Ytterbium

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Ytterbium, 70Yb
Ytterbium-3.jpg
Ytterbium
Pronunciation /ɪˈtɜːrbiəm/ (ih-TUR-bee-əm)
Appearancesilvery white; with a pale yellow tint [1]
Standard atomic weight Ar°(Yb)
Ytterbium in the periodic table
Hydrogen Helium
Lithium Beryllium Boron Carbon Nitrogen Oxygen Fluorine Neon
Sodium Magnesium Aluminium Silicon Phosphorus Sulfur Chlorine Argon
Potassium Calcium Scandium Titanium Vanadium Chromium Manganese Iron Cobalt Nickel Copper Zinc Gallium Germanium Arsenic Selenium Bromine Krypton
Rubidium Strontium Yttrium Zirconium Niobium Molybdenum Technetium Ruthenium Rhodium Palladium Silver Cadmium Indium Tin Antimony Tellurium Iodine Xenon
Caesium Barium Lanthanum Cerium Praseodymium Neodymium Promethium Samarium Europium Gadolinium Terbium Dysprosium Holmium Erbium Thulium Ytterbium Lutetium Hafnium Tantalum Tungsten Rhenium Osmium Iridium Platinum Gold Mercury (element) Thallium Lead Bismuth Polonium Astatine Radon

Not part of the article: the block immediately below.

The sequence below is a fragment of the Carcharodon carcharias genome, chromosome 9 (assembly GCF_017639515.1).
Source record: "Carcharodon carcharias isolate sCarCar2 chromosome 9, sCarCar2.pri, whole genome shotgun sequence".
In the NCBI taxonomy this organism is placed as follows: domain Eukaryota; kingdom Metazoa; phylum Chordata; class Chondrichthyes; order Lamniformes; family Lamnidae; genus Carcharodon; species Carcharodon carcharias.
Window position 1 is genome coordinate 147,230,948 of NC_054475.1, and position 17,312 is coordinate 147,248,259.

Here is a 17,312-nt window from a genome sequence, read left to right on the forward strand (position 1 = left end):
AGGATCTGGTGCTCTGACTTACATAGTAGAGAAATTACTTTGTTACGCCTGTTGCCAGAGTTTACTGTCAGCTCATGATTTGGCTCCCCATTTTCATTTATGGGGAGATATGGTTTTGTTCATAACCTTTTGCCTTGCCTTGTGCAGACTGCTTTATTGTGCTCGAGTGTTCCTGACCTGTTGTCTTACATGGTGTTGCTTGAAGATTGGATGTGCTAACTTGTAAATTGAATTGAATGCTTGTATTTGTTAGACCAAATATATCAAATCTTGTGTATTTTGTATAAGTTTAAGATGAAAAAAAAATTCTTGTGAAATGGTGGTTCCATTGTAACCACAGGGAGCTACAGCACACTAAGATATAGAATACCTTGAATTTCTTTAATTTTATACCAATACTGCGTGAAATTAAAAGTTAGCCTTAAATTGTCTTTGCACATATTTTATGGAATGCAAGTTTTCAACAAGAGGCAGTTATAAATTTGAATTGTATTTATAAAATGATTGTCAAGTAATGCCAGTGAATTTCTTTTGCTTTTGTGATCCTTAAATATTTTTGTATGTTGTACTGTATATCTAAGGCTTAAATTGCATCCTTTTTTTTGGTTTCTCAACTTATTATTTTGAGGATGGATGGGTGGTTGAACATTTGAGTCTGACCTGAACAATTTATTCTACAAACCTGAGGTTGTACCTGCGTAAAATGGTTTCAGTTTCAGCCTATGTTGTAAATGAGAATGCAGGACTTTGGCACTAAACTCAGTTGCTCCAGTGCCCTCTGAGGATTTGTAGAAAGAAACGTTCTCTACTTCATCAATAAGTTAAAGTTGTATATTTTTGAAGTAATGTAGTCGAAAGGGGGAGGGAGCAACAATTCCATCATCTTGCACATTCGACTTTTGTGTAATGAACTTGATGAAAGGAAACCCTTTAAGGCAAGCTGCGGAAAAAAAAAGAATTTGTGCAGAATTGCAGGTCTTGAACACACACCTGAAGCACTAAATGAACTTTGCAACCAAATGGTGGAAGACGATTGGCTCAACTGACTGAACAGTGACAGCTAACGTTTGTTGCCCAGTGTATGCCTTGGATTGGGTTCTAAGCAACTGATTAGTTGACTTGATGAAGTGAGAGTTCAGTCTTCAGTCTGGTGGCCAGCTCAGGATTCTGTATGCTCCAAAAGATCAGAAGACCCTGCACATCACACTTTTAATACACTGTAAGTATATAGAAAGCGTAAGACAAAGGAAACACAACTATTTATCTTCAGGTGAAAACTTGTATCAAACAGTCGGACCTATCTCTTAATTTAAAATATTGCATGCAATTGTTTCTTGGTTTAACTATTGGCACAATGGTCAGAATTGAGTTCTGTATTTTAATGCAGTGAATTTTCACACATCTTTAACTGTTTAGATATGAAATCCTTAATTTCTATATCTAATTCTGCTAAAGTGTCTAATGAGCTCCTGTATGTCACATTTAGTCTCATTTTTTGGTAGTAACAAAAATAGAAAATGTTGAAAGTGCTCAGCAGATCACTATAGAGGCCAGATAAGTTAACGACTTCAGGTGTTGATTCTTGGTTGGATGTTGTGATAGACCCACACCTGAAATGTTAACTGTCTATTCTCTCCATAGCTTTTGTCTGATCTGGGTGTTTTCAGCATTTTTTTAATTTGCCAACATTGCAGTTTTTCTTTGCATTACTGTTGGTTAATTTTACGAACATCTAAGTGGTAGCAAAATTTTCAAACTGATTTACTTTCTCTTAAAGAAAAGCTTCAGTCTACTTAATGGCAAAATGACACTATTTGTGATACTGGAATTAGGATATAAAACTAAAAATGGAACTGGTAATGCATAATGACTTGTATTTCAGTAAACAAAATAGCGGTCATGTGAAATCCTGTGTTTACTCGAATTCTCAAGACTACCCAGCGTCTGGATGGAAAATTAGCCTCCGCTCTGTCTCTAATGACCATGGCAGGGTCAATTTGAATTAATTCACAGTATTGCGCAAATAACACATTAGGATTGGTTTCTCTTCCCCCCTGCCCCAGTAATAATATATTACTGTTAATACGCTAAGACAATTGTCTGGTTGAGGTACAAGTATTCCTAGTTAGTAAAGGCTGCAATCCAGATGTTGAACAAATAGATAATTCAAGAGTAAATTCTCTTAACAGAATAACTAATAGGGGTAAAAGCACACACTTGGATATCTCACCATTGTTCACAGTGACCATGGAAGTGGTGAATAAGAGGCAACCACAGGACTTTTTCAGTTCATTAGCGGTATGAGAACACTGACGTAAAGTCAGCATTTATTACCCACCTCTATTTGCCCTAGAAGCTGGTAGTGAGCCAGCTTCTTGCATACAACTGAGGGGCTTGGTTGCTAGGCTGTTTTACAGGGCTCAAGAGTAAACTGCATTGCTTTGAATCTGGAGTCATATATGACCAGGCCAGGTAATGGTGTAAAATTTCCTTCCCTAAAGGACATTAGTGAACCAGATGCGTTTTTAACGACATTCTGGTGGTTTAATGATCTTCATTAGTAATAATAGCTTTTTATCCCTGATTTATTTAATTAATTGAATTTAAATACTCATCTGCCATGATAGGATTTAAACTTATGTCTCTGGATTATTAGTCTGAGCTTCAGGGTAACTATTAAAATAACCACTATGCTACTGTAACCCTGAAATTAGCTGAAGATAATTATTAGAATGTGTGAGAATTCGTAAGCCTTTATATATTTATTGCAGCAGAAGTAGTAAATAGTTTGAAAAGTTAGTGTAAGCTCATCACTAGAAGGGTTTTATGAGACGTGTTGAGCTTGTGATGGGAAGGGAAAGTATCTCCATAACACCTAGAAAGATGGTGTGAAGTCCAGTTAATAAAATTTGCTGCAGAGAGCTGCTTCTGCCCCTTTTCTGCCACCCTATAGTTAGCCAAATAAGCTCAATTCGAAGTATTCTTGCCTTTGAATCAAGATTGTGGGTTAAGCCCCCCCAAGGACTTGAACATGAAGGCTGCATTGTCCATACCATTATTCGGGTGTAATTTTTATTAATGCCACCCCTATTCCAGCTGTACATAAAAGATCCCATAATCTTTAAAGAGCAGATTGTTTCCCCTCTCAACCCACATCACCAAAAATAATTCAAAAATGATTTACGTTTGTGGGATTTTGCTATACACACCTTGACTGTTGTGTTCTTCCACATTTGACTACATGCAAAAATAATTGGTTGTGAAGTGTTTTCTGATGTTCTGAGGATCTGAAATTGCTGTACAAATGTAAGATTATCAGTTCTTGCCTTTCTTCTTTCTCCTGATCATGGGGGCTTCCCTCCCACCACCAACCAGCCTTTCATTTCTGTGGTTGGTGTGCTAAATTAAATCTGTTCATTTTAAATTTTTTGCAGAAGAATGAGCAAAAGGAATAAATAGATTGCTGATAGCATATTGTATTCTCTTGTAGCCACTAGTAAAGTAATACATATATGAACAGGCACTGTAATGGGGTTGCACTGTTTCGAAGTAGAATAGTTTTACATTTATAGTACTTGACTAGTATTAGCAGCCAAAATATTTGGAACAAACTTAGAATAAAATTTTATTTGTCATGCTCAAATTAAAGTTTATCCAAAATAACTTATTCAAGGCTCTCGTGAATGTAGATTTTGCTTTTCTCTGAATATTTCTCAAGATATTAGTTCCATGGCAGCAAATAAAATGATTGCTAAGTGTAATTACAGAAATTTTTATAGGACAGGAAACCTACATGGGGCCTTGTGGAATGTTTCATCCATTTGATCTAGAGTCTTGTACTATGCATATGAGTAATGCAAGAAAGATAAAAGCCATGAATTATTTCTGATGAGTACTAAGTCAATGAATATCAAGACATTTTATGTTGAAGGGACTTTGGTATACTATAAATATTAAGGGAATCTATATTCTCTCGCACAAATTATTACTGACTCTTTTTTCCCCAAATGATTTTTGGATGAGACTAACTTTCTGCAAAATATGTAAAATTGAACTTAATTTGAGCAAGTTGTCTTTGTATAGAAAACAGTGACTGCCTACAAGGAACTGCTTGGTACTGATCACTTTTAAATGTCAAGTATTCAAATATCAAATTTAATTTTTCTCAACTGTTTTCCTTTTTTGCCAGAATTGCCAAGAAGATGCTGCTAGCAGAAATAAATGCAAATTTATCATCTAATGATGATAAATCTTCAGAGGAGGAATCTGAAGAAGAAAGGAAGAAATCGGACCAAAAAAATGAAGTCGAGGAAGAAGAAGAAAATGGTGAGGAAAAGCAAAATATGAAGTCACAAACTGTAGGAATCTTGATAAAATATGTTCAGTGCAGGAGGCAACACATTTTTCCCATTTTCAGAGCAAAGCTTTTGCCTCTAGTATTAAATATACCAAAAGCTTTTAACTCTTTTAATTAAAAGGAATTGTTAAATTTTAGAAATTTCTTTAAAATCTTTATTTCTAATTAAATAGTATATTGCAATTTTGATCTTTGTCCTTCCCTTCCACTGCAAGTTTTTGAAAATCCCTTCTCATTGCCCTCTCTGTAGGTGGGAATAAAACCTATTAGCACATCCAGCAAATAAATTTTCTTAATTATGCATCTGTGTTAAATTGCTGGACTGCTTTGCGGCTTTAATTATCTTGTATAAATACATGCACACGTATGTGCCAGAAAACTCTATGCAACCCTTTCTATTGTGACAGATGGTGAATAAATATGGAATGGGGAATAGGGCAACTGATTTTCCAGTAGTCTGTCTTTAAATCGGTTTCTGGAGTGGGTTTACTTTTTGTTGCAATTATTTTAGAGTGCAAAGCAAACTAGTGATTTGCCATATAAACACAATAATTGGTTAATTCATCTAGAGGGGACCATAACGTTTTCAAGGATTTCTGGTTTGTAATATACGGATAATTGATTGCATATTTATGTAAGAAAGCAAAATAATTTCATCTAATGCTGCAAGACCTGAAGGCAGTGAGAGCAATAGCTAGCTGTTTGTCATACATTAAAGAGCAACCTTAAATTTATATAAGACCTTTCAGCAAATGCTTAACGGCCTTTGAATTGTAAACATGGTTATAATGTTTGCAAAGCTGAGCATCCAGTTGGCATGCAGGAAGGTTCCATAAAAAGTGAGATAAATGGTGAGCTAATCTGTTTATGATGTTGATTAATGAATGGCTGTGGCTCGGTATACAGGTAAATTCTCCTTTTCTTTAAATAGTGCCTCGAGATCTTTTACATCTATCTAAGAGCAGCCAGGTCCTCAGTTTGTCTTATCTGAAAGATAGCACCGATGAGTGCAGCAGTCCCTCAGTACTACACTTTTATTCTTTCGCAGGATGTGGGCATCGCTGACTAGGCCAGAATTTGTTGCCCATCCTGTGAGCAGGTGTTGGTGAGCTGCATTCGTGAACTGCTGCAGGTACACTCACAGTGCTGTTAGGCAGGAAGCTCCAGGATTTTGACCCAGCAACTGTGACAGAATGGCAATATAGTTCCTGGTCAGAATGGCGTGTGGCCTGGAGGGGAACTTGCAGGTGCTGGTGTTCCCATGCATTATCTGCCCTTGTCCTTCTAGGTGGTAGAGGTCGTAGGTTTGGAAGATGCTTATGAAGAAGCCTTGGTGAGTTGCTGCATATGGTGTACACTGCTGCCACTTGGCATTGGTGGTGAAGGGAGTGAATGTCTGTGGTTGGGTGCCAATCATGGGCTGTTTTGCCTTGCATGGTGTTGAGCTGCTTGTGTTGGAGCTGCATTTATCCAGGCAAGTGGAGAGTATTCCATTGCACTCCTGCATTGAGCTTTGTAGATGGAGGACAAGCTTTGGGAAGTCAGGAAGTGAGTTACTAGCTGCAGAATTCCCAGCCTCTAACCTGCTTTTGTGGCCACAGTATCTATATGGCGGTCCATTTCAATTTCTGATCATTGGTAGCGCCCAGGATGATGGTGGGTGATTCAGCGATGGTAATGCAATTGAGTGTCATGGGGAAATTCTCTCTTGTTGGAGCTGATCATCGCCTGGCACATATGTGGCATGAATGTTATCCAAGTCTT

Francium Radium Actinium Thorium Protactinium Uranium Neptunium Plutonium Americium Curium Berkelium Californium Einsteinium Fermium Mendelevium Nobelium Lawrencium Rutherfordium Dubnium Seaborgium Bohrium Hassium Meitnerium Darmstadtium Roentgenium Copernicium Nihonium Flerovium Moscovium Livermorium Tennessine Oganesson


Yb

No
thuliumytterbiumlutetium
Atomic number (Z)70
Group f-block groups (no number)
Period period 6
Block   f-block
Electron configuration [ Xe ] 4f14 6s2
Electrons per shell2, 8, 18, 32, 8, 2
Physical properties
Phase at  STP solid
Melting point 1097  K (824 °C,1515 °F)
Boiling point 1469 K(1196 °C,2185 °F)
Density (near r.t.)6.90 g/cm3
when liquid (at m.p.)6.21 g/cm3
Heat of fusion 7.66  kJ/mol
Heat of vaporization 129 kJ/mol
Molar heat capacity 26.74 J/(mol·K)
Vapor pressure
P (Pa)1101001 k10 k100 k
at T (K)7368139101047(1266)(1465)
Atomic properties
Oxidation states 0, [4] +1, [5] +2, +3 (a  basic oxide)
Electronegativity Pauling scale: 1.1(?)
Ionization energies
  • 1st: 603.4 kJ/mol
  • 2nd: 1174.8 kJ/mol
  • 3rd: 2417 kJ/mol
Atomic radius empirical:176  pm
Covalent radius 187±8 pm
Ytterbium spectrum visible.png
Spectral lines of ytterbium
Other properties
Natural occurrence primordial
Crystal structure face-centered cubic (fcc)
Cubic-face-centered.svg
Thermal expansion β, poly: 26.3 µm/(m⋅K)(r.t.)
Thermal conductivity 38.5 W/(m⋅K)
Electrical resistivity β, poly: 0.250 µΩ⋅m(at r.t.)
Magnetic ordering paramagnetic
Molar magnetic susceptibility +249.0×10−6 cm3/mol(2928 K) [6]
Young's modulus β form: 23.9 GPa